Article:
But once the closet door is opened, there is no going back for either the gay individual, the parents or the other family members. In most cases, I have hope that in the long run, love will prevail and little will be changed in relationships other than the gay person in question no longer has to pretend to be an asexual being or "pass" for straight to live up to other people's expectations.

But I won't say that the rest of the process of "dealing with it" is easy for any of the parties involved. For some parents, there are some basic issues: "Will my child end up alone?" is one of the first things that come to mind. "Will she become the victim of a hate crime?" Will he put himself at risk sexually?" "Will they be happy?" And there's always the old saw, "All my friends have GRANDCHILDREN!"

In other words, parents of gay people are pretty much like the parents of everyone else. They can be supportive. They can be pains in the ass. They can be effusively warm. They can fill a room with frostiness. They can be paragons of wisdom. They can be more immature than their children. They can be all of the above at the same time.

Even the most supportive parents of gay children need some time to adjust their thinking. Because all human beings --- parents and children, brothers and sisters, friends and co-workers --- are evolving as individuals, so do their relationships continue to grow. For many parents, having a child with a gay sexual orientation is something they never considered. They may want to hide their heads in the sand in shame. They may want to go out and say, "My daughter's gay and I'm proud!" They may want to do SOMETHING, but not have a clue what that is or how to go about it.

While I'm think about the holidays, here's two pieces of advice: Make sure you've come out before you bring your gay lover/partner/boyfriend/girlfriend home for the holidays. And if you're staying overnight at Mum and Dad's and you haven't gone through the Vermont domestic partner legalization process, it's probably common courtesy to ask if it's all right for you and your companion to share a room rather than bunking separately. For some parents, an unmarried couple is an unmarried couple, even if the reasons which cause them to be unmarried result from a discriminatory society. Likewise, parents and other family members should remember that gay couples are denied marriage/domestic partnership privileges in 49 states and should be willing to be flexible on certain issues.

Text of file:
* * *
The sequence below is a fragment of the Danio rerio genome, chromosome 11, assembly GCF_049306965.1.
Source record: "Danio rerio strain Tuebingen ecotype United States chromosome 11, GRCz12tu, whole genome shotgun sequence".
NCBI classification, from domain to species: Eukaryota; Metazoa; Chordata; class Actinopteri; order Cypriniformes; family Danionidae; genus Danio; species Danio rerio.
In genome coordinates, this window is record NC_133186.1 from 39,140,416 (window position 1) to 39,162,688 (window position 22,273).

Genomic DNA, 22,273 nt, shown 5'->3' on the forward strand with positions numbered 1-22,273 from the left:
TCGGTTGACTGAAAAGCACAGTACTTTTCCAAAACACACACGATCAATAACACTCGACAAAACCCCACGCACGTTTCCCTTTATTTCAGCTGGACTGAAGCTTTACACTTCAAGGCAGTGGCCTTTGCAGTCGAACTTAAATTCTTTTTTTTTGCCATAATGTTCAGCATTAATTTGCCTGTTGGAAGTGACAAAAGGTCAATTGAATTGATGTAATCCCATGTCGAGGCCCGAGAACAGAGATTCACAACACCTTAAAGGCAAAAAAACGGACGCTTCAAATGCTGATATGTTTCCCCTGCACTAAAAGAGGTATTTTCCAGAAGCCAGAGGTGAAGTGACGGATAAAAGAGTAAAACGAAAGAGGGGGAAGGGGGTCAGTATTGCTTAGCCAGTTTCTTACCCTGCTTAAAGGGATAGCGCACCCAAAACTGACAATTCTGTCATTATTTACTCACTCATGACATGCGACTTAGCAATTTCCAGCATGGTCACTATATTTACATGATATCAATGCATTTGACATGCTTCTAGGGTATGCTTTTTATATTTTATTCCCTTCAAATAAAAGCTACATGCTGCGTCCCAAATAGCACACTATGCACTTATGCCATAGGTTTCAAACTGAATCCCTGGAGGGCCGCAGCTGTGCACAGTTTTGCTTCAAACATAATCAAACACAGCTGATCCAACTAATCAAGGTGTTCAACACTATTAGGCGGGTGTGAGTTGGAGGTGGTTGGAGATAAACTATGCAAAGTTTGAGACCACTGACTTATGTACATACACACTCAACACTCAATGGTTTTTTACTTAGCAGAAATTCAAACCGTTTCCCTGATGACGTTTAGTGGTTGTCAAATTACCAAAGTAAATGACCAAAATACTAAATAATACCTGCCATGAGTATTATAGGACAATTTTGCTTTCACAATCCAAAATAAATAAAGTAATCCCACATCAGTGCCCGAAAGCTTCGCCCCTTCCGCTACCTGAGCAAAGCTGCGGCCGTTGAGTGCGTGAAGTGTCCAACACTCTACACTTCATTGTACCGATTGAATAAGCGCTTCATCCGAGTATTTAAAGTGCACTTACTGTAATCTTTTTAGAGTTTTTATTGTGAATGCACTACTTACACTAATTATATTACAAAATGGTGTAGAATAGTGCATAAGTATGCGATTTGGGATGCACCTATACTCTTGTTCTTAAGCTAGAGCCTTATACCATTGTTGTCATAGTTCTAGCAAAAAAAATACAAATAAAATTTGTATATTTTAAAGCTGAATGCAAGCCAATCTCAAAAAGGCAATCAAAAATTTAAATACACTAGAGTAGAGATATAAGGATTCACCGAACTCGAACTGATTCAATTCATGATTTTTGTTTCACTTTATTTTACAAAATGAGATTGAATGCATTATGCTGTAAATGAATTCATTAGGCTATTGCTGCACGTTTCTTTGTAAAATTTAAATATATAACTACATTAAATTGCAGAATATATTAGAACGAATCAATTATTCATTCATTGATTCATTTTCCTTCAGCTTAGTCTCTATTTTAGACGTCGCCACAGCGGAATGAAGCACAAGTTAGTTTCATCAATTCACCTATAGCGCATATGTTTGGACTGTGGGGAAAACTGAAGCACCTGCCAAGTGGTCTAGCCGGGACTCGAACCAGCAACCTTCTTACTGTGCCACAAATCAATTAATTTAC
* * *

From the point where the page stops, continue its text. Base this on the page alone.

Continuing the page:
The best advice I can give a gay person who has recently come out to the parents is don't expect anything. "Que sera, sera --- what will be, will be," as Doris Day used to sing for Alfred Hitchcock. Your parents will do what they're going to do, just like you will. You may want them to join a group like PFLAG so they can discuss their feelings, but they may not be the support group type. You may want them to give you feedback on what you've told them about yourself, but they may not want to --- remember, they may not know yet how they feel, or even worse, they may know how they feel but don't want to hurt your feelings by saying so. It may be enough that you've come out and the issue is out in the open if anyone wants to discuss it. But no one may want to. It could be a case of, "So you're gay and you want me to deal with it. OK, I'm dealing with it. I'm doing nothing."

The other thing for gay folks to remember is that the first thing you say to yourself when you get up in the morning and look in the mirror is not, "Hi, "I'm (insert name) and I'm gay." Likewise, the first thing that goes through your parents' minds when they look at your photograph is not "That's my kid, the gay one." If they're like my wife and I, it's "That's our son, the older one, the brother of our younger one."

Whether shopping on line, going to the mall or making gifts at home during these holidays, remember love and acceptance always are the best presents from one family member to another, whether celebrating Thanksgiving, Hanukkah, Yule, Christmas, Kwanzaa, New Year's or any other tradition.

Published 27th November 2000